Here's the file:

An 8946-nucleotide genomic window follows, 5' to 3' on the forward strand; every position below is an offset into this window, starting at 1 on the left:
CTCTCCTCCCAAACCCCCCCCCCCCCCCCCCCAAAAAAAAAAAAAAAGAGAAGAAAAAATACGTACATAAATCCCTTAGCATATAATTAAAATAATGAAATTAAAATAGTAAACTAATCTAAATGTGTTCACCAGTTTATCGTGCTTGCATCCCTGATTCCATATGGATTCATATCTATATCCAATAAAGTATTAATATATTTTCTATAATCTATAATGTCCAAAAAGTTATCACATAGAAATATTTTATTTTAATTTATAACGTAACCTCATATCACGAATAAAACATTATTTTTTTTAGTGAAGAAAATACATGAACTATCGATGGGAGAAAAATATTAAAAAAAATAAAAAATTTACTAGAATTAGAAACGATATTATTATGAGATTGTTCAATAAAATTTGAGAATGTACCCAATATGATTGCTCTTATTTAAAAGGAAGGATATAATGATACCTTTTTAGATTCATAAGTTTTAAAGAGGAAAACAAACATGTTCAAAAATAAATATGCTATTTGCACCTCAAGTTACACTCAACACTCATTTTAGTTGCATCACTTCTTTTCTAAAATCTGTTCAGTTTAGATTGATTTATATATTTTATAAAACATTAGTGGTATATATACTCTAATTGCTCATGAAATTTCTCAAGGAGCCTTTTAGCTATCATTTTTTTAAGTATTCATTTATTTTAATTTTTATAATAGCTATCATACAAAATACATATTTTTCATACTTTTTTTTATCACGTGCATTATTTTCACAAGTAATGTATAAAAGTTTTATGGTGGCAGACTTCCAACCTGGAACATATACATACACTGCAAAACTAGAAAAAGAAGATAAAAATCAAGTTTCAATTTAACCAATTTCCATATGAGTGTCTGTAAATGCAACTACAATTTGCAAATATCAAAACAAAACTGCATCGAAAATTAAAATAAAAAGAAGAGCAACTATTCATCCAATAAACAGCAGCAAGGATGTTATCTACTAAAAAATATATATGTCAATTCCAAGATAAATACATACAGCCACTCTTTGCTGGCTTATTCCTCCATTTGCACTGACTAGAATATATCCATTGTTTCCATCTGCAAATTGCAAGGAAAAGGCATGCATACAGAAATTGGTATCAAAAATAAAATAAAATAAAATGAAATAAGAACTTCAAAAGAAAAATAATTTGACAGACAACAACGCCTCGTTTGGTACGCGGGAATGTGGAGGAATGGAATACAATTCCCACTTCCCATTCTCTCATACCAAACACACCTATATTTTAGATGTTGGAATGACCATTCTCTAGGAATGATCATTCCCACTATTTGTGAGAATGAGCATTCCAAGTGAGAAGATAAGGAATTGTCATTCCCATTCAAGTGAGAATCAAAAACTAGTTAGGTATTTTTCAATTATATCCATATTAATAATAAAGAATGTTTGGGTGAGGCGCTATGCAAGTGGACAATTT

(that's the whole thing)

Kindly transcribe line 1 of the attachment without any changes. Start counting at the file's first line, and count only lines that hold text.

An 8946-nucleotide genomic window follows, 5' to 3' on the forward strand; every position below is an offset into this window, starting at 1 on the left: